They gave me a "kit" and a "harness" in addition to the radio. I'm at the knowledge level where I don't know what that means, but I'm assuming the harness holds it in place and the kit involves the wiring.

So-- doable, or go to the mechanic? I'm not bad with electronics or anything; I've just never done any carwork before.

Also, I was just looking at the wires that they sold me with it (adapter, I think?), and it's got a nice standard-looking plug on one end but a bunch of loose wires on the other, leading me to think this requires electrical tape or something a little more gritty than the average joe is prepared to do. True/false?

2 Answers 2


Most, if not all, new radios come with an ISO standard connection on the back. Quite a lot of modern cars also have ISO connections - if this is the case with yours, it is an easy 5-minute job:

  • Remove old radio - often the hardest bit!
  • Fit the cage that comes with the new one, bending the triangular tabs out slightly to secure it.
  • Plug in the new radio to the ISO power and speaker plugs, and the co-axial aerial.
  • Carefully push the new radio into place, ensuring the wires don't get trapped. It should clip into the cage once it is fully in.
  • Pop the old radio and the removal tools for the new one in the box and stick in a safe place (Don't lose the removal tools!)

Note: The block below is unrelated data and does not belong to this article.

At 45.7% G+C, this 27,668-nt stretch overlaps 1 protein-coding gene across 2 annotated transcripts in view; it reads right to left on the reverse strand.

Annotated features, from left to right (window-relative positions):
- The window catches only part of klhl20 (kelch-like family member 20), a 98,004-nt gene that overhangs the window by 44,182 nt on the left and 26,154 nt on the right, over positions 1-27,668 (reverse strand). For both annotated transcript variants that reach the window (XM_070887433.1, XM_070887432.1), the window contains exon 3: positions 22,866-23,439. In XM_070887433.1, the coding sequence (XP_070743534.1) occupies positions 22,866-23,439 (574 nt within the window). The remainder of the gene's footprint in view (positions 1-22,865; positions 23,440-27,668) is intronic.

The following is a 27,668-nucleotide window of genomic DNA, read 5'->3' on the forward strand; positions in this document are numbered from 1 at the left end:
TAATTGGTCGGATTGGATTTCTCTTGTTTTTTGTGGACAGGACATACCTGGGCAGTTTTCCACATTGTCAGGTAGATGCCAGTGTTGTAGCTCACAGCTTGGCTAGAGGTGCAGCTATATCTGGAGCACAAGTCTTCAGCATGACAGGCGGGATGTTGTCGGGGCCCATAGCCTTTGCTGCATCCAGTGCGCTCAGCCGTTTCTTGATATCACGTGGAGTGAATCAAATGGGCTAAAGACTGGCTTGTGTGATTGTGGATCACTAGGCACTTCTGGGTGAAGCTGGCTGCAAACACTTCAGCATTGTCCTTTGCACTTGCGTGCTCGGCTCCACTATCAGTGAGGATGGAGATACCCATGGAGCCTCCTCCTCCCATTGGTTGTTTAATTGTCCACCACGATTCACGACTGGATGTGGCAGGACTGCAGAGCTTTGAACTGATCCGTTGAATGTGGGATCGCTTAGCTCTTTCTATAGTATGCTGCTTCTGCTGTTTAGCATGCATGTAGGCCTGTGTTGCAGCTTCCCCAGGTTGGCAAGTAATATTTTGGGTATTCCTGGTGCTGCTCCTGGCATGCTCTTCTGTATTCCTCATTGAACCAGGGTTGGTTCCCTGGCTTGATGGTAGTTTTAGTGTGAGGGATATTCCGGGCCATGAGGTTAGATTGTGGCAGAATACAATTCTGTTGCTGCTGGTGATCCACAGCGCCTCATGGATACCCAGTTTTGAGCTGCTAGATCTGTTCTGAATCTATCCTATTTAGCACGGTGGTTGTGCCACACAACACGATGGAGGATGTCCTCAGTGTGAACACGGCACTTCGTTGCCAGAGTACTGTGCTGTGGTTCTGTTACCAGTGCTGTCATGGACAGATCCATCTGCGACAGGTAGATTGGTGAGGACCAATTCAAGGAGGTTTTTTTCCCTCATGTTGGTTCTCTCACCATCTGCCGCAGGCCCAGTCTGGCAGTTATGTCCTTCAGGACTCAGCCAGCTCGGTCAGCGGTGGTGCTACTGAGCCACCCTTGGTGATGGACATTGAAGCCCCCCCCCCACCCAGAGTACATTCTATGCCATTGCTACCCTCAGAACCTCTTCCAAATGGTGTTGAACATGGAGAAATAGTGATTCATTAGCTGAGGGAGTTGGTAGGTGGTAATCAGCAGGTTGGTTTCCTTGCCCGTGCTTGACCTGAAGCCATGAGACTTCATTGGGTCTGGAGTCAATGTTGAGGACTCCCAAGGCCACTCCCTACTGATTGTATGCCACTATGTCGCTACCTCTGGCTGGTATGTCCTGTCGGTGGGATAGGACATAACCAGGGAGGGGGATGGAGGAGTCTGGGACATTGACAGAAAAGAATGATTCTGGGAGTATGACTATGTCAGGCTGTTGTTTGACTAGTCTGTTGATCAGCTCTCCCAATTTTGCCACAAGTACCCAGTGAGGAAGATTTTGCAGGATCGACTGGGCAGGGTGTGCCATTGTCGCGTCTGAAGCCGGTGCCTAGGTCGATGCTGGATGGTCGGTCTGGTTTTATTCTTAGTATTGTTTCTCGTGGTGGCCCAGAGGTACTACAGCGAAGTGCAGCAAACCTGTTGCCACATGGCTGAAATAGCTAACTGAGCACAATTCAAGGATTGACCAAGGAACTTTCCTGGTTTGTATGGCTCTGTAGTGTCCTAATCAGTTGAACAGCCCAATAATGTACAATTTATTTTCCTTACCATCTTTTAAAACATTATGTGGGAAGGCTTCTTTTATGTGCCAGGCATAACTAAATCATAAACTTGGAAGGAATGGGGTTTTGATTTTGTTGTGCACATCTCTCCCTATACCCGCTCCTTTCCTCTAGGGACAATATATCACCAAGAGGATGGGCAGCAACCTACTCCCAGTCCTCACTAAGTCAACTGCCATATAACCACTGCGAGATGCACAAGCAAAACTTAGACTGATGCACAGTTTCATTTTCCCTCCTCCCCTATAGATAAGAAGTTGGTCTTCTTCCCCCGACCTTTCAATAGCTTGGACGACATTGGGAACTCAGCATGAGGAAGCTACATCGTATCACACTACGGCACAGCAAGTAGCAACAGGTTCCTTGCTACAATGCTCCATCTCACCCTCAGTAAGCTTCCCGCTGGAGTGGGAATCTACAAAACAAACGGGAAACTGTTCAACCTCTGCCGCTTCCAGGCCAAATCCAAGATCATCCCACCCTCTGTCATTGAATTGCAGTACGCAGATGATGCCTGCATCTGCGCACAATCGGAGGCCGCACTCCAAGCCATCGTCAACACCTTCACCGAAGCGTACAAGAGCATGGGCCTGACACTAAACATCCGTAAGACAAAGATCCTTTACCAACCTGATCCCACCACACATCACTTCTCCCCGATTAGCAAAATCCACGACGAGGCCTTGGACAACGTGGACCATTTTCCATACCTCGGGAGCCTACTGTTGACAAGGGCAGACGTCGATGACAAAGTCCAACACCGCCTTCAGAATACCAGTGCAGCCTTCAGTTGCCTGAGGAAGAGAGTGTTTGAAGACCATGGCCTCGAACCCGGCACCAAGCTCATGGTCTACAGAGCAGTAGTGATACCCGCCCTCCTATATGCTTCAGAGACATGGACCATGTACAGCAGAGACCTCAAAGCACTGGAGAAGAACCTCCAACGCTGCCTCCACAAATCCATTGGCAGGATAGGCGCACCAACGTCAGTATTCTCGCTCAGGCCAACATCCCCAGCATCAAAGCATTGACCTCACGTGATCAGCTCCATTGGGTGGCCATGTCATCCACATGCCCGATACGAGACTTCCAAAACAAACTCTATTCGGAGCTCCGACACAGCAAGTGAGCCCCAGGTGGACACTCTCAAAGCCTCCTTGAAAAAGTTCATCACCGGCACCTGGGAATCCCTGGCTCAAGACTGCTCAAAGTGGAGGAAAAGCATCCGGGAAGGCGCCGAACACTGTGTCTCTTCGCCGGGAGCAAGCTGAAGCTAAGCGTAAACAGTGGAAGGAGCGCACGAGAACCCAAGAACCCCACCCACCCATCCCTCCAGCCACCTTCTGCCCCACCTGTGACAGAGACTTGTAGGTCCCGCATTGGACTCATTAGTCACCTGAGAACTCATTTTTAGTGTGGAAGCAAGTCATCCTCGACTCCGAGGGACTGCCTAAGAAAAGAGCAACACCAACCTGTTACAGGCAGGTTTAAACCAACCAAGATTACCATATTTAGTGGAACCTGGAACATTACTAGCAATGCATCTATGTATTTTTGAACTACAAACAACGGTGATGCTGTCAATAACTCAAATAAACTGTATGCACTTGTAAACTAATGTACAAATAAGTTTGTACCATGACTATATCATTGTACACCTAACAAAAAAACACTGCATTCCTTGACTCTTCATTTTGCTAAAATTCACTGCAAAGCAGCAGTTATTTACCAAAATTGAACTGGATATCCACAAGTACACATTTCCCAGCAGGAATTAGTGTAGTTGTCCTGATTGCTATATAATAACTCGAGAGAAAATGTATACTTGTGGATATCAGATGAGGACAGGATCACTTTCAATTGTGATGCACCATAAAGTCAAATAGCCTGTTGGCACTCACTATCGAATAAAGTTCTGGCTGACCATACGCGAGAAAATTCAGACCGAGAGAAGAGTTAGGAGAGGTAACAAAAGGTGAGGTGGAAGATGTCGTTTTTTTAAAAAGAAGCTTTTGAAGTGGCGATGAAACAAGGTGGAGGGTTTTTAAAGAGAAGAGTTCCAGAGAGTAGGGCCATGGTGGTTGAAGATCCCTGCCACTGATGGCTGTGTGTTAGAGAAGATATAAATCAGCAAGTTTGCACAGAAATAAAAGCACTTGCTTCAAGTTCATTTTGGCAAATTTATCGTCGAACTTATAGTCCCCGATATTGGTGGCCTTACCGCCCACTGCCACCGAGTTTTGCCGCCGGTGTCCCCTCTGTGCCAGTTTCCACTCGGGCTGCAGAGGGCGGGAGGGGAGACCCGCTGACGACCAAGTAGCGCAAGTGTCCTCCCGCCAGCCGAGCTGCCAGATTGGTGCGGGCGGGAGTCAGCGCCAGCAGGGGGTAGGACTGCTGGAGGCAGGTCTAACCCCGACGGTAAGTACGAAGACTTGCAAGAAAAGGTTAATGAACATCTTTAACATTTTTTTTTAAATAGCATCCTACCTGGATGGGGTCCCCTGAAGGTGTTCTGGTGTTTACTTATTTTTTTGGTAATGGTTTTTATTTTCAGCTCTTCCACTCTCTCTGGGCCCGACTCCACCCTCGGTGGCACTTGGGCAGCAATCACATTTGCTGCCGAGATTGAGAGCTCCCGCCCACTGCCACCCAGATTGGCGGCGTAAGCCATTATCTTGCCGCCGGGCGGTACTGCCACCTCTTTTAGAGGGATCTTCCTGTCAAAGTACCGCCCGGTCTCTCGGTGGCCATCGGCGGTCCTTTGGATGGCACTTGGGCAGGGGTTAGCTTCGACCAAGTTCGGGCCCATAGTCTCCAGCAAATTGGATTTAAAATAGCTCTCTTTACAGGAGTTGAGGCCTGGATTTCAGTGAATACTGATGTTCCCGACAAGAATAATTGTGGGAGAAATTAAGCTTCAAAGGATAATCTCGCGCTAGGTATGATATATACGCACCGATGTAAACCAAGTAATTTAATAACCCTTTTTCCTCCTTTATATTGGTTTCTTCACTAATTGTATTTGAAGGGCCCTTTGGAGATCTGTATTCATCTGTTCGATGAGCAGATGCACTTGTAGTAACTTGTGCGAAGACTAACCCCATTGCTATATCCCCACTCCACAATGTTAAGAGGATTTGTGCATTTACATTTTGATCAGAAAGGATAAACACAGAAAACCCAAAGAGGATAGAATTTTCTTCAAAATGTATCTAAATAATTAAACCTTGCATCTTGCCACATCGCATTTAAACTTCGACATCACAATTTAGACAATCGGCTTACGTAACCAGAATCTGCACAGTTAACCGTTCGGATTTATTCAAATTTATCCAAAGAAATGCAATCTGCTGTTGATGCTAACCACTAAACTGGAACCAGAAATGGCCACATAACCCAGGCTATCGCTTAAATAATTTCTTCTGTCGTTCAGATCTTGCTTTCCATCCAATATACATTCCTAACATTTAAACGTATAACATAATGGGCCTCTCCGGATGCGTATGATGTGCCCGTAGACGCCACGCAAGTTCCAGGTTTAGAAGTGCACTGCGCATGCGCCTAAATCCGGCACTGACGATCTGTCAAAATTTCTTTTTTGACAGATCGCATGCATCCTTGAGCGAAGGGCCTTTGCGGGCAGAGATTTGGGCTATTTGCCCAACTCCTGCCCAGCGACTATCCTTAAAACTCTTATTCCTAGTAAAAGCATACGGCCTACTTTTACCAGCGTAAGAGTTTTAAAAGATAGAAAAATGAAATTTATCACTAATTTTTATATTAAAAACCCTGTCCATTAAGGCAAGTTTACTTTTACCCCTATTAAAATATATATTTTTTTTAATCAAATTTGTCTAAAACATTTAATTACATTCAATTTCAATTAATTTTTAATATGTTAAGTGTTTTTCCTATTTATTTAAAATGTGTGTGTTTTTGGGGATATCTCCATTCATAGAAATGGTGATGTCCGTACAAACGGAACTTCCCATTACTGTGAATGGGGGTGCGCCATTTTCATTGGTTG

If you don't have an ISO connection in the car, you shouild be able to buy a ready-made adapter instead - simply a short bunch of cables with an ISO connector on one end to go into the radio, and a manufacturer's plug on the other end to go into the car. Simply use this in step 3, no soldering or complicated wiring needed at all...

Such adapters should be available in any high-street car accessory shop, such as Halfords in the UK, or may be part of the kit and harness you got at the same time as the radio - Did they ask you at the time what your car was?

  • I think I got such an adapter, yes. Well, what I got is the item on the left in this picture: autotoys.com/pics/ROEM-GM21.jpg May 18, 2012 at 15:12
  • The one on the left, with a plug on one end and loose wires on the other, is the type described by Rory in his answer. The type I mean has a plug on both ends, with one end matching the stereo and the other end matching the car.
    – Nick C
    May 21, 2012 at 10:14

If you have the right harness (the bunch of wires) for your car this can be really straightforward. The stock stereo is set up to plug straight into the wiring, but as all stereos are different the harness basically acts as an adapter.

You should have labels, or an instruction diagram showing which wires need to connect to what. Crutchfield provide a vast range of diagrams and info if you don't have this.

If you plan on it being a permanent install, you could solder the wires, but generally people use screw terminal blocks, which allow it to be disassembled easily.

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